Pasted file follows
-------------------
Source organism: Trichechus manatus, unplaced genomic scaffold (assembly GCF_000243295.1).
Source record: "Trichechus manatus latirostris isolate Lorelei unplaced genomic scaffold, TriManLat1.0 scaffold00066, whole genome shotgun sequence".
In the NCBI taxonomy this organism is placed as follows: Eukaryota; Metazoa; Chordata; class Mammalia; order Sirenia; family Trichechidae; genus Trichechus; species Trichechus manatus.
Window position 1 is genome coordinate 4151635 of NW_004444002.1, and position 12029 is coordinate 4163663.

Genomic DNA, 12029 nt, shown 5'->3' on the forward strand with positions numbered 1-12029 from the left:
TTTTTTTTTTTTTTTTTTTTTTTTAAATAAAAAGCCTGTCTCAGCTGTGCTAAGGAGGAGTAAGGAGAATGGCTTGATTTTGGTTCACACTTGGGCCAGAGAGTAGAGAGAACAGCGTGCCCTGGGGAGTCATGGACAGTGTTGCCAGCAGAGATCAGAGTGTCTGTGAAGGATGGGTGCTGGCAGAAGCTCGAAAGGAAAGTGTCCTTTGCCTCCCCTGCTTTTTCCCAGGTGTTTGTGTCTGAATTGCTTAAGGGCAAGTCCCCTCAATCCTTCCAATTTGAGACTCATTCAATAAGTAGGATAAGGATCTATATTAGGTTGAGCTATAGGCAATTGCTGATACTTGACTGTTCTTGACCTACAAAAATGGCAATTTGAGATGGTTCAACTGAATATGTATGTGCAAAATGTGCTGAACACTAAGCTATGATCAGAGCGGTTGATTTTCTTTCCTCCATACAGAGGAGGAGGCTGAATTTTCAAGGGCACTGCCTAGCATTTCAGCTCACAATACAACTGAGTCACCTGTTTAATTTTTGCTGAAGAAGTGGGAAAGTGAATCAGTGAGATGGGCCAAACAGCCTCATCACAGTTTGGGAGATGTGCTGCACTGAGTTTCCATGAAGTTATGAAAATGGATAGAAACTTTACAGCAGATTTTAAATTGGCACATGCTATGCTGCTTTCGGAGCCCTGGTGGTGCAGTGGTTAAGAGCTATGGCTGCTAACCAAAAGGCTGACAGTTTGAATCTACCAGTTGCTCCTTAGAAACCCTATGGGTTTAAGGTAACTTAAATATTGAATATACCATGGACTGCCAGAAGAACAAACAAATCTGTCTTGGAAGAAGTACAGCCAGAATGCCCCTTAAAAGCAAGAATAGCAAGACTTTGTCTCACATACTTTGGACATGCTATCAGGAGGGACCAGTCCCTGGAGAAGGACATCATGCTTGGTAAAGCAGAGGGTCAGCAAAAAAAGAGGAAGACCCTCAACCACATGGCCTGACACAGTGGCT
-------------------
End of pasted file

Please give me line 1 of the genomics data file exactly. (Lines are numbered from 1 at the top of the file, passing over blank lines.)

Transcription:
Source organism: Trichechus manatus, unplaced genomic scaffold (assembly GCF_000243295.1).